ou can usually hear a drone race before you can actually see it. Stepping onto Governors Island on the first weekend of August, after a 10-minute ferry ride from Manhattan, you could hear the buzzing of hundreds of drones as if the island had been overtaken by loud, robotic bugs flying around an obstacle course.
The U.S. National Drone Racing Championships, which were held on the island and shown on ESPN3 for the first time, was just the next step of a nascent sport on the verge of hitting the mainstream. Over the past two years, what was a popular pastime for hobbyists has led to the formation of a handful of national leagues, hundreds of local leagues and thousands of racers trying to establish themselves.
"When you have two cars racing, you get NASCAR," said Dr. Scot Refsland, the co-founder and chairman of the Drone Sports Association (DSA). "And as soon as you have two drones that go really fast, you got yourself a drone race. It's the fastest-growing sport."
The 150 pilots who raced at the U.S. National Drone Championships this past weekend in New York qualified from a pool of over 1,400 from around the country, which speaks to the growth of the sport. In October, the first World Drone Championships will be held in Hawaii, and by next year pilots will be in a position to become professionals and possibly make enough money to become full-time pro drone racers.
"We're all amateurs at the moment," Refsland said. "We're not in an environment where we can support a pro racing system right now, so there are no professionals. But by January each one of our races will be professional races. This is the beginning stages of the sport."
Several companies -- such as AIG, Ernst & Young, Vizio, Ecko and GoPro, which sponsored the race -- have taken notice of the emerging sport. For many executives who are on the fence about investing in the sport, the deciding factor, according to Refsland, is trying on the first-person-view (FPV) goggles. The special goggles make pilots and fans feel as if they are sitting in the cockpit of the drones as they zoom around.
"You're no longer sitting here when you put on the goggles," Refsland said. "When you put on the goggles, you're going 80 miles per hour at 100 feet and wondering if you're going to crash. When you pull off the goggles, people are sweating and twitching because the adrenaline rush is like you're up there. That's what virtual reality is all about, and that's what drone racing is all about."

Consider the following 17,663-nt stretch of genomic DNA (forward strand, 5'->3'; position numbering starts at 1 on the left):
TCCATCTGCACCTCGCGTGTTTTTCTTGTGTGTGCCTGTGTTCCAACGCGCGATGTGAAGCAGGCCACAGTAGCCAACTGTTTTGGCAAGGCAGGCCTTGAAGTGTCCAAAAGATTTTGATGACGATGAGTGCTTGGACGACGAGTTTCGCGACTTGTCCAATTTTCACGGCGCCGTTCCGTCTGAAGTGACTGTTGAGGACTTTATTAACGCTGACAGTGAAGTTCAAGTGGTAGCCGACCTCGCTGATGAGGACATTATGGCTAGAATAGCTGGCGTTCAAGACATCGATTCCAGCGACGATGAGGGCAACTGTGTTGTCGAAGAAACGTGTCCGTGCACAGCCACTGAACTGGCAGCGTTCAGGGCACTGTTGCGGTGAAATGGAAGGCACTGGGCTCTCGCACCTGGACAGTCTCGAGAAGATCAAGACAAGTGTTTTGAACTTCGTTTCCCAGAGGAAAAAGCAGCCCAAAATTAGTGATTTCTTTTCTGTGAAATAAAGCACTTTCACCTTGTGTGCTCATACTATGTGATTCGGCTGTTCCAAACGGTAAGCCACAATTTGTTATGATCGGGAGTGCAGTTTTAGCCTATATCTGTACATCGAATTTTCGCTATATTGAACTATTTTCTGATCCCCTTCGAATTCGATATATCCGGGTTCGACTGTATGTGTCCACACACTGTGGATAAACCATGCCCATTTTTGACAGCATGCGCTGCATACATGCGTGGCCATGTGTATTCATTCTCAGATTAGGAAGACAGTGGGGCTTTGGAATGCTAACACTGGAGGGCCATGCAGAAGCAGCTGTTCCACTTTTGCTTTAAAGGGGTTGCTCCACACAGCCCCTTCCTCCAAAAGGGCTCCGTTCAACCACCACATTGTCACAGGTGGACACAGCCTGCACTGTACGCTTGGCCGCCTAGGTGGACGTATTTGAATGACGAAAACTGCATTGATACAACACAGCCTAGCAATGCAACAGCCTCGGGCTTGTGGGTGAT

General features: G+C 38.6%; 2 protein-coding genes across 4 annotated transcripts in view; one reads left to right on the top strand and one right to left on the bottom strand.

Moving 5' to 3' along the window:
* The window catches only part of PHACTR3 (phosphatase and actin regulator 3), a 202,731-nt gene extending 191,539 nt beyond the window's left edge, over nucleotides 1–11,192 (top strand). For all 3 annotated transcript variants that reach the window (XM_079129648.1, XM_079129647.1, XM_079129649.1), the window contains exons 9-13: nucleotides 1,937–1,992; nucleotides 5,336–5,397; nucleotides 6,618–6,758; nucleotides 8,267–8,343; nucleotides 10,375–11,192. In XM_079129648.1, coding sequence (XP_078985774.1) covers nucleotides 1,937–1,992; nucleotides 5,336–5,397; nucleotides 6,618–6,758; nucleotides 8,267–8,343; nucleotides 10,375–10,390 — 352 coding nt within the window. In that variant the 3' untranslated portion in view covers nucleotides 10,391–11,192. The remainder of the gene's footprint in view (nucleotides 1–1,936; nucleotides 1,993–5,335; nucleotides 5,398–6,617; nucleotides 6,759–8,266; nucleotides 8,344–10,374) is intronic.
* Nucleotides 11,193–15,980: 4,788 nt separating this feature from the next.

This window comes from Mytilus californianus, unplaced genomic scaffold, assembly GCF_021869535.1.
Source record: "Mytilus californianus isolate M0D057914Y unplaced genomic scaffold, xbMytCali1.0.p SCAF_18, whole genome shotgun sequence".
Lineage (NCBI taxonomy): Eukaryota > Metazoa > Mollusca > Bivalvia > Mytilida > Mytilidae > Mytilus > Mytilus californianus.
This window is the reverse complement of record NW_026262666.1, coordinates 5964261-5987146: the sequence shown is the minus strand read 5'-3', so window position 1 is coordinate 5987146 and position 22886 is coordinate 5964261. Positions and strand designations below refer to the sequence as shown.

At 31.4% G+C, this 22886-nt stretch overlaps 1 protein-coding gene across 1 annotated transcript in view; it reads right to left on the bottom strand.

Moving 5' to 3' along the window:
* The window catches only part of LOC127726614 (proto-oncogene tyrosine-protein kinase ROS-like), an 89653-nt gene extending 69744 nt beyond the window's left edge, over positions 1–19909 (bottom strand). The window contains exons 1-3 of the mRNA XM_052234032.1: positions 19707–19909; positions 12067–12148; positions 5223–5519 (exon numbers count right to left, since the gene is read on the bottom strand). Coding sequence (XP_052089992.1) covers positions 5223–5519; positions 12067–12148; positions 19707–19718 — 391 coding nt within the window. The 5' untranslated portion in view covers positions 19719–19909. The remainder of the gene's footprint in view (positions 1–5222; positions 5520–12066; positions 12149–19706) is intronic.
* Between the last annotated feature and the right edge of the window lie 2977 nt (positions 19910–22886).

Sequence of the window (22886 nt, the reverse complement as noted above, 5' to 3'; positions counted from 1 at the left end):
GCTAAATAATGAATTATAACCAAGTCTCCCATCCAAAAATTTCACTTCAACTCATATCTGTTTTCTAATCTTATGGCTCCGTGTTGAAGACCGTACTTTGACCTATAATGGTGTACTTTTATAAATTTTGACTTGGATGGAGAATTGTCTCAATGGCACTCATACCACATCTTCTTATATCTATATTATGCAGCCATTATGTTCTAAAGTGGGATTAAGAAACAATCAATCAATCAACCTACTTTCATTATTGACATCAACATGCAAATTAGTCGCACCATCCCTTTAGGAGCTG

Go here to watch a replay of the qualifiers, and here to watch the championships.
Competition started Saturday at the National Drone Racing Championships on Governors Island in New York City for the individual, freestyle and wing competitions.
James Cawley, and his son Liam, 13, of New York, watch the races from the sidelines using goggles that allow them to see the race from the pilot's perspective. Liam is learning to build and fly drones, and James flies the larger types of radio-controlled models.
An FPV (first-person-view) drone sits on the liftoff table moments before the start of a practice race. Up to eight pilots participate in each race, seated side-by-side on a stage set up at the finish line, facing the grandstands.
A drone flies through one of the hoops along the course. Quad drones can fly as fast as 80 mph on straightaways, but the courses are designed to keep the pilots to a 60 mph limit, as defined by the Academy of Model Aeronautics.
Edgardo Aponte de Jesus, left, and Marcos Junior Otero Badillo, of the Puerto Rico National Drone Association, complete work on their drone before competition starts. Each racer can customize his drone within the weight, size, propeller and battery-power specifications set forth by the World Rotor Sports Association.
Johnny Shaer, of Chicago, who goes by the nickname JohnnyFPV, uses his phone on the ferry ride back to Manhattan after a long day of pretrials. With him, from left, are Nick Willard of Atlanta, Carlos Puertolas of California and Patrick Shaw.
Low hills at the southern end of Governors Island provided a spectacular viewing location of the event. While the quad drones are small, the larger wing drones could be observed flying around the course at a distance.
Pilots check out the times board in the pilots tent in between races. Each race was comprised of three laps around the course, with every pilot's single best lap time counting as the result.
Zoe Stumbaugh, who goes by the nickname ZoeFPV, launches her drone from the course during the finals of the freestyle competition. In freestyle, pilots perform tricks and stunts with their drone while interacting with the environment.
At the start of the wing races, teammates of the pilot help launch the winged drones. These "flying wings" measure from 30 to 40 inches, tip to tip, and can reach speeds of over 100 mph, but like their quad counterparts, the course is designed to keep them flying at 60 mph.
Tim Maron, right, cheers with fellow pilots as he watches Johnny FPV compete in the freestyle competition.
Judges -- from left, Reiner Von Weber, Nelson Healy and Kevin Sellers -- watch as pilot Tommy Tibajia gets his drone ready for the freestyle competition.
Fans watch from the "fish tank," a large glass-enclosed spectator area inside the course, moments before a drone passed by the glass roof.
Sam Vega, 11, of Brooklyn, wanted a GoPro before he played a few drone games at the demo virtual reality tent. Now he has told his mother he wants a drone.
Jesse Ryan Perkins, of team Big Whoop, holds on to his drone and a bottle of champagne used in celebration after his teammate won the national championship.
Zachry Thayer, center, and Jesse Ryan Perkins, right, of team Big Whoop, celebrate after Thayer won the championship, with a $50,000 prize, and the right to represent the United States at the inaugural World Drone Racing Championships in Hawaii this October.